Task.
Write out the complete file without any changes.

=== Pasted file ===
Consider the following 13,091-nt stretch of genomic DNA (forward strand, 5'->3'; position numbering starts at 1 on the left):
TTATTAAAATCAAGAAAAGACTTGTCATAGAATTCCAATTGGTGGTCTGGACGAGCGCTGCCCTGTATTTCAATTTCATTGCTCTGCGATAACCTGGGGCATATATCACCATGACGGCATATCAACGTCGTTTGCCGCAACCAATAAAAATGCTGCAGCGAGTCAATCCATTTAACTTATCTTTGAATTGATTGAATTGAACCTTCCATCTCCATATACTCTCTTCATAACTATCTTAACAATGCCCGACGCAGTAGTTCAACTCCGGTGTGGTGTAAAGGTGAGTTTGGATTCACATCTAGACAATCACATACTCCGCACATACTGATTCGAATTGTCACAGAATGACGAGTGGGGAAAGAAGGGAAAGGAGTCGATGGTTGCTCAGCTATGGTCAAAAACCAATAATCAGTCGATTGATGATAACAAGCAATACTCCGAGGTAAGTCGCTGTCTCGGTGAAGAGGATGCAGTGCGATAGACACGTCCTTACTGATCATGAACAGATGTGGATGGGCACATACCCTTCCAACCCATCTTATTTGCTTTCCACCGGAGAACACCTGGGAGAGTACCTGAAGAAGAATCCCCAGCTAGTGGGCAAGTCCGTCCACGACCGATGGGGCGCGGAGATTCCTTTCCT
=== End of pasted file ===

Consider the following 13,091-nt stretch of genomic DNA (forward strand, 5'->3'; position numbering starts at 1 on the left):
TTATTAAAATCAAGAAAAGACTTGTCATAGAATTCCAATTGGTGGTCTGGACGAGCGCTGCCCTGTATTTCAATTTCATTGCTCTGCGATAACCTGGGGCATATATCACCATGACGGCATATCAACGTCGTTTGCCGCAACCAATAAAAATGCTGCAGCGAGTCAATCCATTTAACTTATCTTTGAATTGATTGAATTGAACCTTCCATCTCCATATACTCTCTTCATAACTATCTTAACAATGCCCGACGCAGTAGTTCAACTCCGGTGTGGTGTAAAGGTGAGTTTGGATTCACATCTAGACAATCACATACTCCGCACATACTGATTCGAATTGTCACAGAATGACGAGTGGGGAAAGAAGGGAAAGGAGTCGATGGTTGCTCAGCTATGGTCAAAAACCAATAATCAGTCGATTGATGATAACAAGCAATACTCCGAGGTAAGTCGCTGTCTCGGTGAAGAGGATGCAGTGCGATAGACACGTCCTTACTGATCATGAACAGATGTGGATGGGCACATACCCTTCCAACCCATCTTATTTGCTTTCCACCGGAGAACACCTGGGAGAGTACCTGAAGAAGAATCCCCAGCTAGTGGGCAAGTCCGTCCACGACCGATGGGGCGCGGAGATTCCTTTCCT